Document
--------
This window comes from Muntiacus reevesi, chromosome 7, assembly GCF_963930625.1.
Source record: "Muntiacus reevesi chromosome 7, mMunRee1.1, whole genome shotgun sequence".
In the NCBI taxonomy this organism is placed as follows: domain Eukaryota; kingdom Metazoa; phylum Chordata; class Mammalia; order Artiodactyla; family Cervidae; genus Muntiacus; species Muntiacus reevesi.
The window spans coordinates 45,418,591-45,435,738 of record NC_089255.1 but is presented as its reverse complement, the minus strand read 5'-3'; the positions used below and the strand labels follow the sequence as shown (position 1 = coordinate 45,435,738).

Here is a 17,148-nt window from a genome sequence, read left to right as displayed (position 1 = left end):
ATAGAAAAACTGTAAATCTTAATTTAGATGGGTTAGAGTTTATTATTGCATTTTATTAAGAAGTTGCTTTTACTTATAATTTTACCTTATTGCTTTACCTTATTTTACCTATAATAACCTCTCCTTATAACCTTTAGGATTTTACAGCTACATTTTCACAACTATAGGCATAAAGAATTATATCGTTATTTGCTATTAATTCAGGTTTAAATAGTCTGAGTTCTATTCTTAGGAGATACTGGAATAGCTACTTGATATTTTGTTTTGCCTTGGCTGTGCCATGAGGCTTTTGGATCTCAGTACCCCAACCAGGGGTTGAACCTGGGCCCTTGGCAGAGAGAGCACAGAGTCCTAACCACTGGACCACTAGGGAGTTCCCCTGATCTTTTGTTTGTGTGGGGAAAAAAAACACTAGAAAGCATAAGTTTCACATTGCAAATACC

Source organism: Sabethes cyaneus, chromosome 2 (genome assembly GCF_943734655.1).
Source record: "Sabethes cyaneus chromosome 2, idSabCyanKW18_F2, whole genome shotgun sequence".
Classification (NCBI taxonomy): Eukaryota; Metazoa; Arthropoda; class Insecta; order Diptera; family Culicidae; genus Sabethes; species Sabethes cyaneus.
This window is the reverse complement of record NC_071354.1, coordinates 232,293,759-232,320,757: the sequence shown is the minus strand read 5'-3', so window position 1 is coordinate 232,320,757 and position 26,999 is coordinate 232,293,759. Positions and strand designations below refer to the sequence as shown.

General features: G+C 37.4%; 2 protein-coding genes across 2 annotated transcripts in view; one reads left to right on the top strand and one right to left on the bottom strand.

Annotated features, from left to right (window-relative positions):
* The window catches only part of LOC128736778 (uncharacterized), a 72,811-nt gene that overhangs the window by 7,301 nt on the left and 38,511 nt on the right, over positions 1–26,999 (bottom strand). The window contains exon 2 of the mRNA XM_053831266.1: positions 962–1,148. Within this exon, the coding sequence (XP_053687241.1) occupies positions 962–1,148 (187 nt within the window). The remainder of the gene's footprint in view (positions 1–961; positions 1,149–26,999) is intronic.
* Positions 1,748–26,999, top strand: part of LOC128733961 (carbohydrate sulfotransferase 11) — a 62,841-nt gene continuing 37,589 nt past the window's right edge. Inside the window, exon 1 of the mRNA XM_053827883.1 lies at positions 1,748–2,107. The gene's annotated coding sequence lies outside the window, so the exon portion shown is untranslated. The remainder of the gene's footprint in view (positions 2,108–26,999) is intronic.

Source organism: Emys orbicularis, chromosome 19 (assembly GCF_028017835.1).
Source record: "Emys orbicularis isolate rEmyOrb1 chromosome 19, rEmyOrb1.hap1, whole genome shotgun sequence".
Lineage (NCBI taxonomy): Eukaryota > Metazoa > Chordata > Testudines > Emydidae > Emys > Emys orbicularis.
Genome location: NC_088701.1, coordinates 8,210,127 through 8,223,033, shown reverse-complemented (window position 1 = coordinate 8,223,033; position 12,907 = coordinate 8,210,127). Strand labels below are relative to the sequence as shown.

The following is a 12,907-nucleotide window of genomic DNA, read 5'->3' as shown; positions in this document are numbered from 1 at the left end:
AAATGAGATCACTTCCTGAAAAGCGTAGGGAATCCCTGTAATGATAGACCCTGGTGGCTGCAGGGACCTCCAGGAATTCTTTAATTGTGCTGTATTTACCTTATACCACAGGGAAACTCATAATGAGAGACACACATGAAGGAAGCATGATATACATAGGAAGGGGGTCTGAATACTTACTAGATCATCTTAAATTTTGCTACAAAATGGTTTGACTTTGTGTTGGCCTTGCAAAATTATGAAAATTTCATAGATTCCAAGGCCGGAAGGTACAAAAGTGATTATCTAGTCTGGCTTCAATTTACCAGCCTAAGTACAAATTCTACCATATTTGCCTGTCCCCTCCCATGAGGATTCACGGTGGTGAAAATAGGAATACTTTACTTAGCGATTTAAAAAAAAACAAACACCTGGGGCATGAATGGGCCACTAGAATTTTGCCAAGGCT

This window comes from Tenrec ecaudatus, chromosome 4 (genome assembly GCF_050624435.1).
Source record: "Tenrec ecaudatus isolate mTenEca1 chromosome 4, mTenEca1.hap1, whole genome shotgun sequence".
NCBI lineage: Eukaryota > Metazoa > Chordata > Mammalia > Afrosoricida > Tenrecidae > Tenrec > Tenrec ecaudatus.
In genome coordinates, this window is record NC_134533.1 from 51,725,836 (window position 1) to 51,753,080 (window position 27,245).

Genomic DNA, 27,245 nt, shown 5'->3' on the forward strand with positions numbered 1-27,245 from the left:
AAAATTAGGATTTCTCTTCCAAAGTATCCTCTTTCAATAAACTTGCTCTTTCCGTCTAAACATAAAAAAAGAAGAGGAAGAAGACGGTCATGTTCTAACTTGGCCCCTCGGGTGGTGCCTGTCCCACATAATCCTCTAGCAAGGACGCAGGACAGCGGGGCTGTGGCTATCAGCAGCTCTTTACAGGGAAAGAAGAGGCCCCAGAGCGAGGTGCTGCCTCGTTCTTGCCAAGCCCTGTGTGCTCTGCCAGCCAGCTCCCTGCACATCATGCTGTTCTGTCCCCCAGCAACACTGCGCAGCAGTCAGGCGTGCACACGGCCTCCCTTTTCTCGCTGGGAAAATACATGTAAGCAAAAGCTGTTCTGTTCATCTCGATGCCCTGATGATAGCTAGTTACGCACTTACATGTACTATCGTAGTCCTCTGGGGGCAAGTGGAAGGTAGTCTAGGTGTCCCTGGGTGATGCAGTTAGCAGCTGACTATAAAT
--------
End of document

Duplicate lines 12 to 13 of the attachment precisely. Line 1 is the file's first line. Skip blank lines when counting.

Annotated features, from left to right (window-relative positions):
* The window catches only part of LOC128736778 (uncharacterized), a 72,811-nt gene that overhangs the window by 7,301 nt on the left and 38,511 nt on the right, over positions 1–26,999 (bottom strand). The window contains exon 2 of the mRNA XM_053831266.1: positions 962–1,148. Within this exon, the coding sequence (XP_053687241.1) occupies positions 962–1,148 (187 nt within the window). The remainder of the gene's footprint in view (positions 1–961; positions 1,149–26,999) is intronic.